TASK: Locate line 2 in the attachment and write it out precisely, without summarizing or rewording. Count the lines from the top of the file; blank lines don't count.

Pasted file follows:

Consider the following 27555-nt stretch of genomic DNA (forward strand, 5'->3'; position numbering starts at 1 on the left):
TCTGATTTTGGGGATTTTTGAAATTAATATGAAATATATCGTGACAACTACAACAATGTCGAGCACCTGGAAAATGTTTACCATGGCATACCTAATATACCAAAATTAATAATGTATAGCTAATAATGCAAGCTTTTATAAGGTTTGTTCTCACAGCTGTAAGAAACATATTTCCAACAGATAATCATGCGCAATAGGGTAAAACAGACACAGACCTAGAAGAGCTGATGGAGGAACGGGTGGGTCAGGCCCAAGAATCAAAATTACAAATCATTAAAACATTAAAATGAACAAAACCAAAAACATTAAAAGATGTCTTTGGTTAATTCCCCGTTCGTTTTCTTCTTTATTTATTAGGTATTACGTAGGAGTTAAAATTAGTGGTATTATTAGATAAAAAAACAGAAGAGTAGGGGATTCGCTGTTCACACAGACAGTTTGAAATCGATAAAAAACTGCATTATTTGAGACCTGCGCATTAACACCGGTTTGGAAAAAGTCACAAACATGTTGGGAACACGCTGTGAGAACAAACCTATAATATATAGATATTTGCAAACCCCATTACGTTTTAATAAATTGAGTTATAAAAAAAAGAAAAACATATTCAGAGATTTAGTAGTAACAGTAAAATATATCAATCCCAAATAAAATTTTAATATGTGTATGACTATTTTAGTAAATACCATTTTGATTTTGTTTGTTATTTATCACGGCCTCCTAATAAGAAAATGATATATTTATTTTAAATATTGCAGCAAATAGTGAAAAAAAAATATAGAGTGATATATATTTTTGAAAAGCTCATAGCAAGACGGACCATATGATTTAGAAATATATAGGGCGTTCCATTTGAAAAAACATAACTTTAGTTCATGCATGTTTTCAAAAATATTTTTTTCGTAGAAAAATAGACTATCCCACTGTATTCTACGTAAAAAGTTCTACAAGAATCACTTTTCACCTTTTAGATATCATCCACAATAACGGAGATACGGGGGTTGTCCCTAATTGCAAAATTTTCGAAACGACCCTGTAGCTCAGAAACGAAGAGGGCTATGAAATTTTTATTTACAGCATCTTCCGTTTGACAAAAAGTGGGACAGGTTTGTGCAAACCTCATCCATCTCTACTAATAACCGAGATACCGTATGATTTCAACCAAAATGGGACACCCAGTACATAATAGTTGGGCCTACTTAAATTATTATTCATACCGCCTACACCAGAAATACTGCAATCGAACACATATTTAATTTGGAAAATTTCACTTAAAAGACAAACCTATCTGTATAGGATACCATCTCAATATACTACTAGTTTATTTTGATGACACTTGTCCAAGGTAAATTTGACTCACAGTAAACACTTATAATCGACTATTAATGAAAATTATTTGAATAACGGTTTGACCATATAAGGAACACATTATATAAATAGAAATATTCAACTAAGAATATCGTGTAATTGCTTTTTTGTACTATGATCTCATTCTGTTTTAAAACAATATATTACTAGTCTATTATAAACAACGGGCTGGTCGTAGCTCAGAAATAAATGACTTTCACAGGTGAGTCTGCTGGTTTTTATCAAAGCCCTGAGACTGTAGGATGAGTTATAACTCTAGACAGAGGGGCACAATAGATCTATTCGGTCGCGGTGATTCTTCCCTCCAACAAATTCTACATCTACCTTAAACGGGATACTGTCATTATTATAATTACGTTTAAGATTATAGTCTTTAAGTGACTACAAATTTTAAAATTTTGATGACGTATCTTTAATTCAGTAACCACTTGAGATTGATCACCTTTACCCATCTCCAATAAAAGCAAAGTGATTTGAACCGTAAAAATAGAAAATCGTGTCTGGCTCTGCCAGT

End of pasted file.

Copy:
TCTGATTTTGGGGATTTTTGAAATTAATATGAAATATATCGTGACAACTACAACAATGTCGAGCACCTGGAAAATGTTTACCATGGCATACCTAATATACCAAAATTAATAATGTATAGCTAATAATGCAAGCTTTTATAAGGTTTGTTCTCACAGCTGTAAGAAACATATTTCCAACAGATAATCATGCGCAATAGGGTAAAACAGACACAGACCTAGAAGAGCTGATGGAGGAACGGGTGGGTCAGGCCCAAGAATCAAAATTACAAATCATTAAAACATTAAAATGAACAAAACCAAAAACATTAAAAGATGTCTTTGGTTAATTCCCCGTTCGTTTTCTTCTTTATTTATTAGGTATTACGTAGGAGTTAAAATTAGTGGTATTATTAGATAAAAAAACAGAAGAGTAGGGGATTCGCTGTTCACACAGACAGTTTGAAATCGATAAAAAACTGCATTATTTGAGACCTGCGCATTAACACCGGTTTGGAAAAAGTCACAAACATGTTGGGAACACGCTGTGAGAACAAACCTATAATATATAGATATTTGCAAACCCCATTACGTTTTAATAAATTGAGTTATAAAAAAAAGAAAAACATATTCAGAGATTTAGTAGTAACAGTAAAATATATCAATCCCAAATAAAATTTTAATATGTGTATGACTATTTTAGTAAATACCATTTTGATTTTGTTTGTTATTTATCACGGCCTCCTAATAAGAAAATGATATATTTATTTTAAATATTGCAGCAAATAGTGAAAAAAAAATATAGAGTGATATATATTTTTGAAAAGCTCATAGCAAGACGGACCATATGATTTAGAAATATATAGGGCGTTCCATTTGAAAAAACATAACTTTAGTTCATGCATGTTTTCAAAAATATTTTTTTCGTAGAAAAATAGACTATCCCACTGTATTCTACGTAAAAAGTTCTACAAGAATCACTTTTCACCTTTTAGATATCATCCACAATAACGGAGATACGGGGGTTGTCCCTAATTGCAAAATTTTCGAAACGACCCTGTAGCTCAGAAACGAAGAGGGCTATGAAATTTTTATTTACAGCATCTTCCGTTTGACAAAAAGTGGGACAGGTTTGTGCAAACCTCATCCATCTCTACTAATAACCGAGATACCGTATGATTTCAACCAAAATGGGACACCCAGTACATAATAGTTGGGCCTACTTAAATTATTATTCATACCGCCTACACCAGAAATACTGCAATCGAACACATATTTAATTTGGAAAATTTCACTTAAAAGACAAACCTATCTGTATAGGATACCATCTCAATATACTACTAGTTTATTTTGATGACACTTGTCCAAGGTAAATTTGACTCACAGTAAACACTTATAATCGACTATTAATGAAAATTATTTGAATAACGGTTTGACCATATAAGGAACACATTATATAAATAGAAATATTCAACTAAGAATATCGTGTAATTGCTTTTTTGTACTATGATCTCATTCTGTTTTAAAACAATATATTACTAGTCTATTATAAACAACGGGCTGGTCGTAGCTCAGAAATAAATGACTTTCACAGGTGAGTCTGCTGGTTTTTATCAAAGCCCTGAGACTGTAGGATGAGTTATAACTCTAGACAGAGGGGCACAATAGATCTATTCGGTCGCGGTGATTCTTCCCTCCAACAAATTCTACATCTACCTTAAACGGGATACTGTCATTATTATAATTACGTTTAAGATTATAGTCTTTAAGTGACTACAAATTTTAAAATTTTGATGACGTATCTTTAATTCAGTAACCACTTGAGATTGATCACCTTTACCCATCTCCAATAAAAGCAAAGTGATTTGAACCGTAAAAATAGAAAATCGTGTCTGGCTCTGCCAGT